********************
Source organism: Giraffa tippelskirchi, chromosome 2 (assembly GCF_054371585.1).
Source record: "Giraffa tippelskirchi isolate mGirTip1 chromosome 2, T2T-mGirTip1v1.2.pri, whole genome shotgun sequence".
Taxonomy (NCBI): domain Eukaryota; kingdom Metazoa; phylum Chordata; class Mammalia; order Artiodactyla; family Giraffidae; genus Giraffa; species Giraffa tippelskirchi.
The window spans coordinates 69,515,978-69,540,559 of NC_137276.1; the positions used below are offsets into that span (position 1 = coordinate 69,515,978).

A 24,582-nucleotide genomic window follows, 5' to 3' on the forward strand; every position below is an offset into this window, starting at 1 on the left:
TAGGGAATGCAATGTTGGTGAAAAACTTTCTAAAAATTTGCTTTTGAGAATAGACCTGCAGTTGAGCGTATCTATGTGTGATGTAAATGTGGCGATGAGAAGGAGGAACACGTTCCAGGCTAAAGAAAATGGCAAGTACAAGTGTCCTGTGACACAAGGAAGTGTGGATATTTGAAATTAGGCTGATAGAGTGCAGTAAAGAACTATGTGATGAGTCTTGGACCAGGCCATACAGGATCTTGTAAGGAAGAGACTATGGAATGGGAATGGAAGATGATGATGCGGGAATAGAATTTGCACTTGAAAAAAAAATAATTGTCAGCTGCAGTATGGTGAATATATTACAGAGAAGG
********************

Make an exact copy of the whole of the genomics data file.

Source organism: Giraffa tippelskirchi, chromosome 2 (assembly GCF_054371585.1).
Source record: "Giraffa tippelskirchi isolate mGirTip1 chromosome 2, T2T-mGirTip1v1.2.pri, whole genome shotgun sequence".
Taxonomy (NCBI): domain Eukaryota; kingdom Metazoa; phylum Chordata; class Mammalia; order Artiodactyla; family Giraffidae; genus Giraffa; species Giraffa tippelskirchi.
The window spans coordinates 69,515,978-69,540,559 of NC_137276.1; the positions used below are offsets into that span (position 1 = coordinate 69,515,978).

A 24,582-nucleotide genomic window follows, 5' to 3' on the forward strand; every position below is an offset into this window, starting at 1 on the left:
TAGGGAATGCAATGTTGGTGAAAAACTTTCTAAAAATTTGCTTTTGAGAATAGACCTGCAGTTGAGCGTATCTATGTGTGATGTAAATGTGGCGATGAGAAGGAGGAACACGTTCCAGGCTAAAGAAAATGGCAAGTACAAGTGTCCTGTGACACAAGGAAGTGTGGATATTTGAAATTAGGCTGATAGAGTGCAGTAAAGAACTATGTGATGAGTCTTGGACCAGGCCATACAGGATCTTGTAAGGAAGAGACTATGGAATGGGAATGGAAGATGATGATGCGGGAATAGAATTTGCACTTGAAAAAAAAATAATTGTCAGCTGCAGTATGGTGAATATATTACAGAGAAGG